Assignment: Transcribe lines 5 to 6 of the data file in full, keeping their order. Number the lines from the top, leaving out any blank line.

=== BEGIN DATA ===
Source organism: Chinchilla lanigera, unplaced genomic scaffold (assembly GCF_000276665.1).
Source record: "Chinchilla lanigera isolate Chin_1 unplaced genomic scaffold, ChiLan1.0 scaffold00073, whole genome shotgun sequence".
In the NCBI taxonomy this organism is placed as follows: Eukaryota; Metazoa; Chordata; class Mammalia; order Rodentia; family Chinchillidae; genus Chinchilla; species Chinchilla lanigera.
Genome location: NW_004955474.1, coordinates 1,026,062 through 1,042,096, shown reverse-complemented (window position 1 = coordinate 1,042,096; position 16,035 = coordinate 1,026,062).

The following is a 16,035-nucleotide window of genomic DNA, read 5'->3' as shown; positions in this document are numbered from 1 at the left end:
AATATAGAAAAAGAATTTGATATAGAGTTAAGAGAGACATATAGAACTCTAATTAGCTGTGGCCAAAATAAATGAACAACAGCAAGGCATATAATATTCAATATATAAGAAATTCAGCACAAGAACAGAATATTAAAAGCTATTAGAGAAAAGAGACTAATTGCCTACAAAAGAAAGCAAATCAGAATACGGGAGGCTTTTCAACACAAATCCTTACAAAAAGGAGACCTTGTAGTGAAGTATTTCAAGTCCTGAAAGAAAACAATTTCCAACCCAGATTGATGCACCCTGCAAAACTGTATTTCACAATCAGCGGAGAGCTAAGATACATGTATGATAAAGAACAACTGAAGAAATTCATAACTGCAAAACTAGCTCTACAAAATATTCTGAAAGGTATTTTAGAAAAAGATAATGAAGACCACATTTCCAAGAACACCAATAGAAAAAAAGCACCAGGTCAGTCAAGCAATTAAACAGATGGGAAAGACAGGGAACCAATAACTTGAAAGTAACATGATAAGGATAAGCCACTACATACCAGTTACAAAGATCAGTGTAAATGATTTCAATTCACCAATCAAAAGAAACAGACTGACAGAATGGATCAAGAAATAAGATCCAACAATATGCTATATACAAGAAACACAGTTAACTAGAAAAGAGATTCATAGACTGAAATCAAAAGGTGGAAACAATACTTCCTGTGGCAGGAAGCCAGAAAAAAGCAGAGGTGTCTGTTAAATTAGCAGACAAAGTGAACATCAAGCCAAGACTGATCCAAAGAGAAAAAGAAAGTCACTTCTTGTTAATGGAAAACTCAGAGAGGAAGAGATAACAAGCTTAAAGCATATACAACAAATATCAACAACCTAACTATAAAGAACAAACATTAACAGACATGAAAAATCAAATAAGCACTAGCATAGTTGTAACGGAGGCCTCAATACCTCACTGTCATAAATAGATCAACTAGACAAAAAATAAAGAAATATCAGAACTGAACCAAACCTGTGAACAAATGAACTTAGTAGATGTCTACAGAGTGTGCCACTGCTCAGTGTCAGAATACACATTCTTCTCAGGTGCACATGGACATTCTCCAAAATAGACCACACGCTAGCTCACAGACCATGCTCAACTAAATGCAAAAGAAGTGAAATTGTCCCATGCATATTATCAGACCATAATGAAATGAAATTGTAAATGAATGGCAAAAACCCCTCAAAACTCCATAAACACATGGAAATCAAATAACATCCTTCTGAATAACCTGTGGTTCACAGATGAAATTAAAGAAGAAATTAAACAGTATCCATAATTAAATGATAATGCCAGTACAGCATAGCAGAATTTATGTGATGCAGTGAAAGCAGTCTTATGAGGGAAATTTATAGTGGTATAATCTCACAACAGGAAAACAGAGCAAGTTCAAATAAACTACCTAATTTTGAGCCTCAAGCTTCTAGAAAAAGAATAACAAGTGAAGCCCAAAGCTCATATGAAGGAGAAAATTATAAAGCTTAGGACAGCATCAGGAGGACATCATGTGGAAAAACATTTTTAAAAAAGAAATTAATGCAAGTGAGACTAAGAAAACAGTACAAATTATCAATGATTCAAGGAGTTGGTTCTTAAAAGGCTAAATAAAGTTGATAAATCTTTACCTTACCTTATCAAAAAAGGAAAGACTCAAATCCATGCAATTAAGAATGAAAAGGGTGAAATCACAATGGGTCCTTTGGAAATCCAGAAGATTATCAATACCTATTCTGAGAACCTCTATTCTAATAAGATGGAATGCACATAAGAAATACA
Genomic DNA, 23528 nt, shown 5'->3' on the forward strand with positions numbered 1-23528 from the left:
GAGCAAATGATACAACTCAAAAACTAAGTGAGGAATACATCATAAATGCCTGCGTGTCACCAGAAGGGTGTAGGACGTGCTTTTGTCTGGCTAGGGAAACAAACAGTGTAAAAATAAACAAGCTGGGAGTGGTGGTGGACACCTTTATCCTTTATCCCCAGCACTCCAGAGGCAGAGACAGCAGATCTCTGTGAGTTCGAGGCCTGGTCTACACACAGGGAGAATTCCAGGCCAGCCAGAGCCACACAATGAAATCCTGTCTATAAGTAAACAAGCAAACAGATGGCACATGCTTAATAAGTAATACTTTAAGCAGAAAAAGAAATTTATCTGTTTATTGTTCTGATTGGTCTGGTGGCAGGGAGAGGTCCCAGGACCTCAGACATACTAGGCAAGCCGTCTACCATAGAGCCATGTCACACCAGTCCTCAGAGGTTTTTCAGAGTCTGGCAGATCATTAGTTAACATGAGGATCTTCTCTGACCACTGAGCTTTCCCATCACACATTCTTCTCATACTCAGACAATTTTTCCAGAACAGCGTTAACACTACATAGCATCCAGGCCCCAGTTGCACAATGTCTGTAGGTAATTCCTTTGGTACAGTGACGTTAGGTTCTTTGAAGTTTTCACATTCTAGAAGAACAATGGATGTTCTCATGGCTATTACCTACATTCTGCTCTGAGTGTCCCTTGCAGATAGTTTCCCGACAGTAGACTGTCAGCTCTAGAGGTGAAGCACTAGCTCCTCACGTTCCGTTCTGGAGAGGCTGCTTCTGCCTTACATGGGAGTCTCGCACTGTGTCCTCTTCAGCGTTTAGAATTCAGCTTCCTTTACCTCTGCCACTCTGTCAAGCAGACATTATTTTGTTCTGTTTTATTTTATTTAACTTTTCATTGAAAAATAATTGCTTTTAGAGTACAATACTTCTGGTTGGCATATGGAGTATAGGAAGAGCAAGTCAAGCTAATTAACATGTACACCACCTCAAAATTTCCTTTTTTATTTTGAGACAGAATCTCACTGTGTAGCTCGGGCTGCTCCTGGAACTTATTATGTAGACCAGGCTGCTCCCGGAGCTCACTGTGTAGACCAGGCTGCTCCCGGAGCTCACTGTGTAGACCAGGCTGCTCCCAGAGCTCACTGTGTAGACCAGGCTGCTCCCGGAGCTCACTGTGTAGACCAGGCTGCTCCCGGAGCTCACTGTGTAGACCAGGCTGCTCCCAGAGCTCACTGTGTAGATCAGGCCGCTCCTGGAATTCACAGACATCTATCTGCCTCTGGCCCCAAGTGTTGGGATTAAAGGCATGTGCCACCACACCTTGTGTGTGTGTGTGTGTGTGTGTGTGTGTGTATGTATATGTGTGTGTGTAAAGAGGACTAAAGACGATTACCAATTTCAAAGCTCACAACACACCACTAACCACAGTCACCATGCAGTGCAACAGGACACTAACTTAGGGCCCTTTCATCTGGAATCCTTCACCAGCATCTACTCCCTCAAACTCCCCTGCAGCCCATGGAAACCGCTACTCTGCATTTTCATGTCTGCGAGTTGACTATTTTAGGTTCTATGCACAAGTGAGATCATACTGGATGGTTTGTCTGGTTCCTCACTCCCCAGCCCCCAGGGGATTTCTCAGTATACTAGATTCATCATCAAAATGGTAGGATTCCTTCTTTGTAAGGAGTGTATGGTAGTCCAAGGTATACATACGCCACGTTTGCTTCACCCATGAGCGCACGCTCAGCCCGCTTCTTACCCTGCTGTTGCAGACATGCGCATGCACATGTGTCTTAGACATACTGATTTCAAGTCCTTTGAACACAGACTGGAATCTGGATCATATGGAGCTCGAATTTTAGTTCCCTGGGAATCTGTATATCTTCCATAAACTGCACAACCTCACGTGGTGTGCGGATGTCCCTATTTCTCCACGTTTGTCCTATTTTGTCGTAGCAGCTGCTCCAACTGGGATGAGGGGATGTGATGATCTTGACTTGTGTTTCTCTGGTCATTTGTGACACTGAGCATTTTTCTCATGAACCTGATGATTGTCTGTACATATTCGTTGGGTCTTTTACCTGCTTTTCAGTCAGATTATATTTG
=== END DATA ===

The following is a 16,035-nucleotide window of genomic DNA, read 5'->3' as shown; positions in this document are numbered from 1 at the left end:
AATATAGAAAAAGAATTTGATATAGAGTTAAGAGAGACATATAGAACTCTAATTAGCTGTGGCCAAAATAAATGAACAACAGCAAGGCATATAATATTCAATATATAAGAAATTCAGCACAAGAACAGAATATTAAAAGCTATTAGAGAAAAGAGACTAATTGCCTACAAAAGAAAGCAAATCAGAATACGGGAGGCTTTTCAACACAAATCCTTACAAAAAGGAGACCTTGTAGTGAAGTATTTCAAGTCCTGAAAGAAAACAATTTCCAACCCAGATTGATGCACCCTGCAAAACTGTATTTCACAATCAGCGGAGAGCTAAGATACATGTATGATAAAGAACAACTGAAGAAATTCATAACTGCAAAACTAGCTCTACAAAATATTCTGAAAGGTATTTTAGAAAAAGATAATGAAGACCACATTTCCAAGAACACCAATAGAAAAAAAGCACCAGGTCAGTCAAGCAATTAAACAGATGGGAAAGACAGGGAACCAATAACTTGAAAGTAACATGATAAGGATAAGCCACTACATACCAGTTACAAAGATCAGTGTAAATGATTTCAATTCACCAATCAAAAGAAACAGACTGACAGAATGGATCAAGAAATAAGATCCAACAATATGCTATATACAAGAAACACAGTTAACTAGAAAAGAGATTCATAGACTGAAATCAAAAGGTGGAAACAATACTTCCTGTGGCAGGAAGCCAGAAAAAAGCAGAGGTGTCTGTTAAATTAGCAGACAAAGTGAACATCAAGCCAAGACTGATCCAAAGAGAAAAAGAAAGTCACTTCTTGTTAATGGAAAACTCAGAGAGGAAGAGATAACAAGCTTAAAGCATATACAACAAATATCAACAACCTAACTATAAAGAACAAACATTAACAGACATGAAAAATCAAATAAGCACTAGCATAGTTGTAACGGAGGCCTCAATACCTCACTGTCATAAATAGATCAACTAGACAAAAAATAAAGAAATATCAGAACTGAACCAAACCTGTGAACAAATGAACTTAGTAGATGTCTACAGAGTGTGCCACTGCTCAGTGTCAGAATACACATTCTTCTCAGGTGCACATGGACATTCTCCAAAATAGACCACACGCTAGCTCACAGACCATGCTCAACTAAATGCAAAAGAAGTGAAATTGTCCCATGCATATTATCAGACCATAATGAAATGAAATTGTAAATGAATGGCAAAAACCCCTCAAAACTCCATAAACACATGGAAATCAAATAACATCCTTCTGAATAACCTGTGGTTCACAGATGAAATTAAAGAAGAAATTAAACAGTATCCATAATTAAATGATAATGCCAGTACAGCATAGCAGAATTTATGTGATGCAGTGAAAGCAGTCTTATGAGGGAAATTTATAGTGGTATAATCTCACAACAGGAAAACAGAGCAAGTTCAAATAAACTACCTAATTTTGAGCCTCAAGCTTCTAGAAAAAGAATAACAAGTGAAGCCCAAAGCTCATATGAAGGAGAAAATTATAAAGCTTAGGACAGCATCAGGAGGACATCATGTGGAAAAACATTTTTAAAAAAGAAATTAATGCAAGTGAGACTAAGAAAACAGTACAAATTATCAATGATTCAAGGAGTTGGTTCTTAAAAGGCTAAATAAAGTTGATAAATCTTTACCTTACCTTATCAAAAAAGGAAAGACTCAAATCCATGCAATTAAGAATGAAAAGGGTGAAATCACAATGGGTCCTTTGGAAATCCAGAAGATTATCAATACCTATTCTGAGAACCTCTATTCTAATAAGATGGAATGCACATAAGAAATACA